ASUSTOR AS7004T Review (Page 7 of 8)

Page 7 - Performance and Power Consumption

For our tests, the ASUSTOR AS7004T is connected to our central home network with CAT5e wiring. Our test station is located two stories away from the NAS to simulate real world performance in a centralized networking environment. One Seagate NAS HDD ST4000VN000 4TB was installed in the AS7004T for the purpose of benchmarking. The client computer is configured with the following specifications:

CPU: Intel Core i7-4790K @ 4.60GHz
CPU Cooling: Noctua NH-D15 (Single fan)
Motherboard: Gigabyte GA-Z97X-UD3H-BK
RAM: Patriot Viper 3 Low Profile PC3-17000 4x8GB
Graphics: Gigabyte G1 Gaming GeForce GTX 970 4GB
Chassis: SilverStone Raven RV05
Storage: OCZ RevoDrive 350 480GB; SanDisk Extreme PRO 480GB; OCZ Vector 150 240GB
Power: Seasonic Platinum 1000W
Sound: Auzentech X-Fi HomeTheater HD
Operating System: Microsoft Windows 8.1 Professional x64

Compared Hardware:
- QNAP TS-470
- QNAP HS-210
- Thecus N2310

Equipped with the Seagate NAS HDD ST4000VN000 4TB, our ASUSTOR AS7004T is ready to roll. From our experience in benchmarking, Intel Gigabit LAN adapters -- at least on the client side -- perform much better than their Realtek and Marvell counterparts. Therefore, to prevent any bottlenecks on the client side, our Gigabyte GA-Z97X-UD3H-BK motherboard is connected to the network via its integrated Intel Gigabit LAN adapter. We also conducted the above test on our OCZ Vector 150 240GB solid state drive on the client side to ensure there is nothing limiting the performance of our ASUSTOR AS7004T than the NAS itself. In turn, the results were downright impressive. As you can see in our graphs above, the ASUSTOR AS7004T is capable of doing approximately 110MB/s for both read and write using the Seagate NAS HDD. In fact, it is even faster than the renowned QNAP TS-470, which is regarded as one of the best performing network attached storage systems here at APH Networks. I will attribute the ASUSTOR's superior performance to its speedy processor and SATA 6Gb/s controller. While the QNAP is able to do 117MB/s using an SSD, it certain was not able to hit those numbers using a HDD, as you can see in our graphs above. At this point, the bandwidth of Gigabit LAN starts to become a limitation.

ATTO disk benchmark provides valuable insight into evaluating disk performance; it is especially valuable since it is not local disk limited like Windows file copy -- but rather the network adapter itself. After first using it in our QNAP TS-559 Pro+ review four years ago, ATTO has been an integral part of our storage benchmarks; used in everything ranging from USB flash drives to solid state disks. Venturing in the area of 118.697MB/s in read and 117.645MB/s write for pretty much everything 64K and up, remember that the theoretical maximum of Gigabit Ethernet is 'only' 125MB/s (1000Mbps / 8) with overhead -- this is downright impressive. The read and write curve is almost identical, as you can see in our charts above. In comparison, both curves are practically the same as the QNAP TS-470. This means the ASUSTOR AS7004T is limited only by the network interface, and not the performance of the NAS itself. Needless to say, this is a seriously fast system.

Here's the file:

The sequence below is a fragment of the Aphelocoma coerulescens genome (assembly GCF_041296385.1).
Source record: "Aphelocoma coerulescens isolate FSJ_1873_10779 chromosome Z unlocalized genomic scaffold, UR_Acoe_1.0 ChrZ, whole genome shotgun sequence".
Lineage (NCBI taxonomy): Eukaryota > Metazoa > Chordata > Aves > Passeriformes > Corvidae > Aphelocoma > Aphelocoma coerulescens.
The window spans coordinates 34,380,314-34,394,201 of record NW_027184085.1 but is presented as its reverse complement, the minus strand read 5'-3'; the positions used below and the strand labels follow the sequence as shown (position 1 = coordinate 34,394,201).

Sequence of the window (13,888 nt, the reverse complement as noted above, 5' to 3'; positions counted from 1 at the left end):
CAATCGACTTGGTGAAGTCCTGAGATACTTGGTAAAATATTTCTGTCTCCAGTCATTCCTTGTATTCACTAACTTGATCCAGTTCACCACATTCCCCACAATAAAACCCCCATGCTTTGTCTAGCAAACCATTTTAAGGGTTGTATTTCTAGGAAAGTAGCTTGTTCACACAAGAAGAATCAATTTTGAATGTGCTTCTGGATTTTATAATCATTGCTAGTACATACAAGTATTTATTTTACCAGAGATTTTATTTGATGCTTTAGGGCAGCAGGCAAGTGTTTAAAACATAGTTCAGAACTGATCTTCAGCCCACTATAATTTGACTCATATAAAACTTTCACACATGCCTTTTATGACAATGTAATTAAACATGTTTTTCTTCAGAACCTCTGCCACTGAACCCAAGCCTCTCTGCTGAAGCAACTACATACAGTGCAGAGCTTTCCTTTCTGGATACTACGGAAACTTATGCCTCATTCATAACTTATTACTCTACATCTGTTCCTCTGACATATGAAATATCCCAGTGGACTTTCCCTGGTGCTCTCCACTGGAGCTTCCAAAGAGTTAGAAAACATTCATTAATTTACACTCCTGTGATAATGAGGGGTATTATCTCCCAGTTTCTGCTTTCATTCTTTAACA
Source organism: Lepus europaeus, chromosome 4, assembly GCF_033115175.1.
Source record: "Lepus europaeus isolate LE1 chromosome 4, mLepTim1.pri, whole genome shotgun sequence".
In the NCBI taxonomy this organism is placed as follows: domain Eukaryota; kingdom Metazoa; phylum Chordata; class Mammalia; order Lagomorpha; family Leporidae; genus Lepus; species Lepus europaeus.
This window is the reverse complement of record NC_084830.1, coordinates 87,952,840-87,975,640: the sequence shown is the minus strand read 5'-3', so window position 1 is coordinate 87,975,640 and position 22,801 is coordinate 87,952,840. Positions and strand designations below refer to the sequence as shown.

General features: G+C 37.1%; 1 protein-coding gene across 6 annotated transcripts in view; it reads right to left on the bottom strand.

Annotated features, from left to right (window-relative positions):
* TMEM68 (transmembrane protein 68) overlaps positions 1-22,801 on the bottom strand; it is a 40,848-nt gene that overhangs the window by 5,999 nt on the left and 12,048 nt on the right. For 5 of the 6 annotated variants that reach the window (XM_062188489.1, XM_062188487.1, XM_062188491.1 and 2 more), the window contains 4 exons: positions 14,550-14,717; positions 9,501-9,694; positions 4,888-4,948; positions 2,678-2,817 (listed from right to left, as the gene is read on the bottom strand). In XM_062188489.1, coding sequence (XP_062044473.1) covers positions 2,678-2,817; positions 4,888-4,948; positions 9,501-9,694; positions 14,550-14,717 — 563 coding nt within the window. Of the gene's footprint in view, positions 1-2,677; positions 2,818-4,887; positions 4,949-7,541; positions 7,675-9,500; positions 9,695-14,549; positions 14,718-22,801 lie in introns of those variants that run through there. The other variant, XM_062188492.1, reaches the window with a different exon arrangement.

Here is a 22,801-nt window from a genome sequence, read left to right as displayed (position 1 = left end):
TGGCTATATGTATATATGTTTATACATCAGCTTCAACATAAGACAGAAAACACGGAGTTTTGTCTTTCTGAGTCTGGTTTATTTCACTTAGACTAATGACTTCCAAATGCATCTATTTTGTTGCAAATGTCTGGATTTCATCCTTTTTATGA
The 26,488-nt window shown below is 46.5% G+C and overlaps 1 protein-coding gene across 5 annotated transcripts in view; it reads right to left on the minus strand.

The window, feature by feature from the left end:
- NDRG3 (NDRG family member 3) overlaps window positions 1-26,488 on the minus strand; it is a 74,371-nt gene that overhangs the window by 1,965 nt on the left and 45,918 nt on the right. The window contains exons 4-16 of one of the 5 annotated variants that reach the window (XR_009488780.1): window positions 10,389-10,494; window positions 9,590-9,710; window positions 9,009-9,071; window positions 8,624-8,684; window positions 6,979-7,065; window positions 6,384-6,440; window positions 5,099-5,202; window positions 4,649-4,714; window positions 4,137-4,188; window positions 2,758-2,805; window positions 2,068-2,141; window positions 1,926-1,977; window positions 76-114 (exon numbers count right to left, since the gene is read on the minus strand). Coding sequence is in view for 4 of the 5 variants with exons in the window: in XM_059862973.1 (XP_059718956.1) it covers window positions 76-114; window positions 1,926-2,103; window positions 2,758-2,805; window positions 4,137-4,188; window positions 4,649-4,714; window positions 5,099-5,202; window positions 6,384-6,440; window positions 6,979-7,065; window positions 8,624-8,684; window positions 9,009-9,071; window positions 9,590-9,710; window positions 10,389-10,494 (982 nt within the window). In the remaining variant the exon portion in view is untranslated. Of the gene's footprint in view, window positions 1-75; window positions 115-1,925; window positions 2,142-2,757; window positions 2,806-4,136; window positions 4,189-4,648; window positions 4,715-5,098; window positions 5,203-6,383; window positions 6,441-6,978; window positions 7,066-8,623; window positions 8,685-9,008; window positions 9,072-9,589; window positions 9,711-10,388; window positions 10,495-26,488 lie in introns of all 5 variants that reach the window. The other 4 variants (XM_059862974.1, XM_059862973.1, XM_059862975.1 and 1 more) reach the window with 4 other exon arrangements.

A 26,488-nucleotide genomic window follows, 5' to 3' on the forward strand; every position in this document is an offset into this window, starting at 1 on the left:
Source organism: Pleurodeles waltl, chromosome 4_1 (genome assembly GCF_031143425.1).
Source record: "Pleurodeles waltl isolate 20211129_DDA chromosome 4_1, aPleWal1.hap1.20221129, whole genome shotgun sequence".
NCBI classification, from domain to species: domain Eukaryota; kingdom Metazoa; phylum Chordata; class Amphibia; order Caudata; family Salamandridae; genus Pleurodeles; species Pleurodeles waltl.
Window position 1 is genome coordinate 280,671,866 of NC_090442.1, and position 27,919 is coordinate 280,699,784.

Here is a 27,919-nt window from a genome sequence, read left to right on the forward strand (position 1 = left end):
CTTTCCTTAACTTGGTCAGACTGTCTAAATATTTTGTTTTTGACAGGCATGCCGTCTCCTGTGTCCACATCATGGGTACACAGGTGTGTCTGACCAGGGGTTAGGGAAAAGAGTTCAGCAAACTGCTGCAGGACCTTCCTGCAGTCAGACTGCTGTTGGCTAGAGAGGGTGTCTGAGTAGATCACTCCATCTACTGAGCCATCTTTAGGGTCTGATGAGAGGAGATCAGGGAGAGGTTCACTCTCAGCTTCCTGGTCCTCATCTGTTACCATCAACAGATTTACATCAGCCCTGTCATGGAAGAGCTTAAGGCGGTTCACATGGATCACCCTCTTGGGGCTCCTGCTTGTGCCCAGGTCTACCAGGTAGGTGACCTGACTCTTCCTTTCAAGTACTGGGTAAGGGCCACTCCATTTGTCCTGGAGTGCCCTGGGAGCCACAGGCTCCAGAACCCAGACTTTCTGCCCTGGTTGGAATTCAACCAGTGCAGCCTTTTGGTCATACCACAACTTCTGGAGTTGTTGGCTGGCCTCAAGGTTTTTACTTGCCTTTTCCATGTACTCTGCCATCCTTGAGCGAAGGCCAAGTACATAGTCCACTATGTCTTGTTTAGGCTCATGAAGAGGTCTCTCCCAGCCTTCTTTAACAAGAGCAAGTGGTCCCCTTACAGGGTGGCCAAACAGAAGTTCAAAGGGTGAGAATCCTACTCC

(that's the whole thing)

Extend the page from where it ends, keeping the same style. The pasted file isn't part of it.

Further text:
With one Seagate NAS hard drive installed, power consumption for our specific configuration is at an excellent 24W idling and 36W under load. Power consumption will drop even further if the hard drives are configured to turn off if they are not used, or when the ASUSTOR AS7004T is sent into S3 standby mode. Even with more powerful hardware, it uses slightly less electricity than the QNAP TS-470, which is quite impressive. Considering it is going to be running 24/7, every watt will definitely add up.

Page Index
1. Introduction, Packaging, Specifications
2. A Closer Look - Hardware (External)
3. A Closer Look - Hardware (Internal)
4. Configuration and User Interface, Part I
5. Configuration and User Interface, Part II
6. Configuration and User Interface, Part III
7. Performance and Power Consumption
8. Conclusion